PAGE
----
Sunday, February 6, 2011


or: Who is she/he?

One word to sum it up: Interesting.

You may remember, back in August/September, I had a wee obsession with Cillian Murphy. I mean, I watched like, nearly all of his movies during that time. One I hadn't seen though, was Peacock. I never thought I would get to see it, considering Cillian is pretty good with having his movies hidden behind the mist and Peacock didn't even look like it would make it to New Zealand. Luckily, it just arrived on DVD, and it was another chance at seeing my favourite actor as a woman again.

John Skillpa (Cillian Murphy), a quiet bank clerk living in tiny Peacock, Nebraska, prefers to live an invisible life in order to hide his secret: He has multiple personality disorder, the implied result of childhood trauma inflicted by his abusive mother. His alter ego is a woman, Emma (Cillian Murphy), who each morning does his chores and cooks him breakfast before he starts the day. Then, in a moment, everything changes. A freight train caboose runs off its tracks and crashes into John's backyard, destroying his wooden fence. When neighbours descend on the scene, they discover Emma for the first time and mistakenly believe her to be John's wife. This launches John into the glare of the spotlight, threatening to reveal his secret life. He must then fool the town into believing he and his alter ego are man and wife. A young, struggling single mother, Maggie (Ellen Page), holds the key to his past and sparks a battle between the personalities. Now John must try to stop Emma from taking over completely.
Unlike Cillian's previous transgender film, Breakfast on Pluto, he isn't just playing one person. He has to sway his time between John and Emma, which he does effortlessly, even though Emma is a far more interesting character. His performance as John seems to rightly captivate the socially inept nature of him, though sometimes, his use of twitchy mannerisms come off as a little too crazy. The interesting part, though, is the way the two characters are entirely different and there is no facet of John in Emma or Emma in John. It's such a rare gift that Cillian puts to work here, and reminds us why we should still watch all the movies that he's in that done get the biggest releases.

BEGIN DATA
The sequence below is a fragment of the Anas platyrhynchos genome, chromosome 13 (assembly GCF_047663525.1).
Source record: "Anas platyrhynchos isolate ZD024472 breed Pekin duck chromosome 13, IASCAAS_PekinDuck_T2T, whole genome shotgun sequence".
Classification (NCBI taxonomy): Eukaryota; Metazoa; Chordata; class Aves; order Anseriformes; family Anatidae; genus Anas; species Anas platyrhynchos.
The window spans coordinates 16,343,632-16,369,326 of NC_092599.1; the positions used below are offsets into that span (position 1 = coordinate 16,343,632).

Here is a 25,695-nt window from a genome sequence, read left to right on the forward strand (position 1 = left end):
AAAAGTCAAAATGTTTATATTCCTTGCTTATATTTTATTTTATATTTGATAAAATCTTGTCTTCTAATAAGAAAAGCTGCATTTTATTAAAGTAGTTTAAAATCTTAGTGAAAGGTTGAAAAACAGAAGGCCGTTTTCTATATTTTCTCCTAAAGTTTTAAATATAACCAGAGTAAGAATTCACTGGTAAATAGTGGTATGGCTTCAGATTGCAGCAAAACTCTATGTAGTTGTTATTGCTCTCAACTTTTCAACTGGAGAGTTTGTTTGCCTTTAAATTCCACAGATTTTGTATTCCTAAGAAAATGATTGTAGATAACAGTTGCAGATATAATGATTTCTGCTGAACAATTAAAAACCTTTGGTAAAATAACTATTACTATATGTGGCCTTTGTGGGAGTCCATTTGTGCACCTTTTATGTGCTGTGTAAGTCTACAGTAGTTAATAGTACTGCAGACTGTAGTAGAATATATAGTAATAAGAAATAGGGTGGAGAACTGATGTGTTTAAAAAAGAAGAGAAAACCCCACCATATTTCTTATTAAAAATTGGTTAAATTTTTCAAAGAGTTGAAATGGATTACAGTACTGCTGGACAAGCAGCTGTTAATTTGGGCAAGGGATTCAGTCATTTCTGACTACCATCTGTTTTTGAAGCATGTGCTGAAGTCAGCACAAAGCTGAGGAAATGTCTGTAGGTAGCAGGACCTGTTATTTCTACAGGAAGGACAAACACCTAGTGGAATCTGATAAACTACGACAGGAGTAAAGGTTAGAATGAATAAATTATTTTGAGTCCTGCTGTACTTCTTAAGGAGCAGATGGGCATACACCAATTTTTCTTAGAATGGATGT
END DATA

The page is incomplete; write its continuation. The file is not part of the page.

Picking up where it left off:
Cillian isn't the only well performed actor here. Ellen Page, who also worked with him in Inception, does a fantastic job as the struggling mother who holds a key to John's insanity. Her work is definitely a far cry from the likes of Juno and Whip It. Susan Sarandon also joins the cast as the saint Fanny Crill, and has the whole rich woman out to save the world act down to a tee. It's pretty obvious that she is also contributing to John's personality disfunction.
Peacock is as much as you could expect from a direct-to-video movie, even though it's story is a force to be reckoned with. While I felt there was little resolve at the end, and I was left wanting more, I thoroughly enjoyed the movie for the most part. This probably has more to do with the performances over anything else. I was also expecting a muderous sort of tale, but Peacock unravels as a quiet psychological thriller. A psychological thriller which shouldn't be missed.

THE VERDICT: Thanks to an enlightening performance from Cillian Murphy, Peacock is a psychological thriller which really flies.



  1. Haha, Nebraska. Psychological thrillers seem to work best when set in small quiet towns you'd hardly dream of visiting eh? I still can't believe that's Cillian Murphy in the second pic; I honestly thought the caption was a typo when I saw it a few months back. As in, "you fools, the man has GREEN/BLUE eyes!". Now, tables turned, etc.

  2. Hm! I'll have to check this out. I really like the cast (especially Page) and your review confirms that it's worth seeing! :)

  3. Angela - They sure do! He has the most beautiful blue eyes I have ever seen. The brown eyes make him look completely different. In fact, he looks more like himself when he is in a girl than he does when he is a man in this movie!

    Robert - The cast is awesome, definitely check it out!


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